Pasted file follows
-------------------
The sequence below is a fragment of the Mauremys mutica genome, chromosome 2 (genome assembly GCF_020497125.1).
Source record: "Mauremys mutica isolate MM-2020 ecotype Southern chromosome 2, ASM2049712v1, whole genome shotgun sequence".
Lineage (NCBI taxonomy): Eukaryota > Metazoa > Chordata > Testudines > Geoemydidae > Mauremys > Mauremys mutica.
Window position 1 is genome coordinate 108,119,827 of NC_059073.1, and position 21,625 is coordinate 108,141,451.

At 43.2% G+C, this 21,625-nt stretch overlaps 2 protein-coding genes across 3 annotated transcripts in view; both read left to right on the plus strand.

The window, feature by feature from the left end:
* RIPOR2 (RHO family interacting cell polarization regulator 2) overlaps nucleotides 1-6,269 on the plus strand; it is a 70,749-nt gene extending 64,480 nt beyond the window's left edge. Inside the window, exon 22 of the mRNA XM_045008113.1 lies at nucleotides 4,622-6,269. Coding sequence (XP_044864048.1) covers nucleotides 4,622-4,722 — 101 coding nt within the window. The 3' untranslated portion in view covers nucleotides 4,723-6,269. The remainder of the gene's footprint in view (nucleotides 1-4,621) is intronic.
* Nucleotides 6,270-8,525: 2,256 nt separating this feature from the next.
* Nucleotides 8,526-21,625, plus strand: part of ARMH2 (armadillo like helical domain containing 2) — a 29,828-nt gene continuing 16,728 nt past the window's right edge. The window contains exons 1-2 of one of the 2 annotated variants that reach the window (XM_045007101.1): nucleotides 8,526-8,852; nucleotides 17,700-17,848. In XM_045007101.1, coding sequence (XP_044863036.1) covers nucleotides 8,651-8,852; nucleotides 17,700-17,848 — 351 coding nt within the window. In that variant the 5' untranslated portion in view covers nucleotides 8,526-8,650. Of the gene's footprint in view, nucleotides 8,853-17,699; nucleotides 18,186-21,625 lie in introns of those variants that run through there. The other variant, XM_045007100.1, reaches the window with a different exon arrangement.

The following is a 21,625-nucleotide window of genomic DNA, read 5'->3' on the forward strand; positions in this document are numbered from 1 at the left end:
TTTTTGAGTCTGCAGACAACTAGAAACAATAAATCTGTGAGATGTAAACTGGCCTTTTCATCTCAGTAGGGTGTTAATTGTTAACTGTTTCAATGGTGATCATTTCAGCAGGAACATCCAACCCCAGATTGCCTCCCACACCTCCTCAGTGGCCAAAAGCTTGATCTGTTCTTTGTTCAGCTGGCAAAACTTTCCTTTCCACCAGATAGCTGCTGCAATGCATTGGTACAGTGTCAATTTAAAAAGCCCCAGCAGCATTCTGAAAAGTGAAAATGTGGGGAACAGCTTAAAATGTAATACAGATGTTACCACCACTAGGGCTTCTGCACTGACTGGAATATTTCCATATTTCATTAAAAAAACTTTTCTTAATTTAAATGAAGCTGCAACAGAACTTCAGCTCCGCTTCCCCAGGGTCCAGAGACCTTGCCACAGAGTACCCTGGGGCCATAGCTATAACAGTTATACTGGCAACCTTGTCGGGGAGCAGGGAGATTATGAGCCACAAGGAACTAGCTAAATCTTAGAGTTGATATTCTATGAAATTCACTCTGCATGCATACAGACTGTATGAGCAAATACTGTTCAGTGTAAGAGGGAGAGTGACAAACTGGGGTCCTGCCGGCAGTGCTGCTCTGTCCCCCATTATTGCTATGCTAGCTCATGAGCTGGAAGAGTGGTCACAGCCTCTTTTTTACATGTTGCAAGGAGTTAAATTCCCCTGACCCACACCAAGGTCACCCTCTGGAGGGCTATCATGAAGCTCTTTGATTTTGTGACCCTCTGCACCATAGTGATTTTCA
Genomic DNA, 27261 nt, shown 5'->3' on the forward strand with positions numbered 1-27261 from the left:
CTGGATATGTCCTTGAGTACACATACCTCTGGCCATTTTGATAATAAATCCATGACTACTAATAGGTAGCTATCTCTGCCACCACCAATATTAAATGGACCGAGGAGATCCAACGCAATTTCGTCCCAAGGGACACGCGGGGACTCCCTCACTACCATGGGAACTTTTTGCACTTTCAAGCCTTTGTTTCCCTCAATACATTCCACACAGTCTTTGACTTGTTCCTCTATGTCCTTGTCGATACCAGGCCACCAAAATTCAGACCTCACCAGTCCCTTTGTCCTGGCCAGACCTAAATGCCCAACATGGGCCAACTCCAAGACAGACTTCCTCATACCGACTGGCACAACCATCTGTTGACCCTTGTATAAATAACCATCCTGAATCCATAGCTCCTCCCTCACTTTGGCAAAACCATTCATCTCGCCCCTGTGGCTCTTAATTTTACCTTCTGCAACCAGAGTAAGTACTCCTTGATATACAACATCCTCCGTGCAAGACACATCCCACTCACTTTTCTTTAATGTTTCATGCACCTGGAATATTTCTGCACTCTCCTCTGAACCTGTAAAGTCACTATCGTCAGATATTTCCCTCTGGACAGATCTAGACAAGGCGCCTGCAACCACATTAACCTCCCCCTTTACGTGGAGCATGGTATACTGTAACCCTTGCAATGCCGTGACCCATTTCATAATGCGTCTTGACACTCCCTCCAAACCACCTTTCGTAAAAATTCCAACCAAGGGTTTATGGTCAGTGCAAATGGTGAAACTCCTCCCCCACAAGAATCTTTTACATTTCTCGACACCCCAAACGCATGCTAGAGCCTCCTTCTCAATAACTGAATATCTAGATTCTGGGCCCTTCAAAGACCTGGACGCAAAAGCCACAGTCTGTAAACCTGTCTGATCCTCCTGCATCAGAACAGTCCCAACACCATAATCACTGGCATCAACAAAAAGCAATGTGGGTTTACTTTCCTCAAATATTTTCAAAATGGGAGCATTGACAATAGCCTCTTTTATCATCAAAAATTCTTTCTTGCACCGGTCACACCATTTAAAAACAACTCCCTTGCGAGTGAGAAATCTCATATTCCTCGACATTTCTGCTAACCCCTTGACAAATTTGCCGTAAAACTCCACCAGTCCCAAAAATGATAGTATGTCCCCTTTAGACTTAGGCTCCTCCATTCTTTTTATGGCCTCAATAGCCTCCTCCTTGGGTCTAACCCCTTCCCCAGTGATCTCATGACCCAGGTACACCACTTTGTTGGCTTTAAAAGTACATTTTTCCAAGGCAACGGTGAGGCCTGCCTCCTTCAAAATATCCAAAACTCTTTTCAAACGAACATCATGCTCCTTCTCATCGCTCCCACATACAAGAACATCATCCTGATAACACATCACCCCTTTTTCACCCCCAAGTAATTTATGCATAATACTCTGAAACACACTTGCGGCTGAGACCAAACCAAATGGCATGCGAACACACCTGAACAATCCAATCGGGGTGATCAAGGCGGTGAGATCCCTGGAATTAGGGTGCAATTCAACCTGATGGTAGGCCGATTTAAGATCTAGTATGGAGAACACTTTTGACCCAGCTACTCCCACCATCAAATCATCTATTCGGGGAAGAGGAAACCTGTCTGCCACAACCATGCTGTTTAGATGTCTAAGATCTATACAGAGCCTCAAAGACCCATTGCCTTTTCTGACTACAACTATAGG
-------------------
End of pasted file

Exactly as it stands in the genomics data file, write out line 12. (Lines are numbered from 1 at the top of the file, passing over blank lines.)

Genomic DNA, 27261 nt, shown 5'->3' on the forward strand with positions numbered 1-27261 from the left: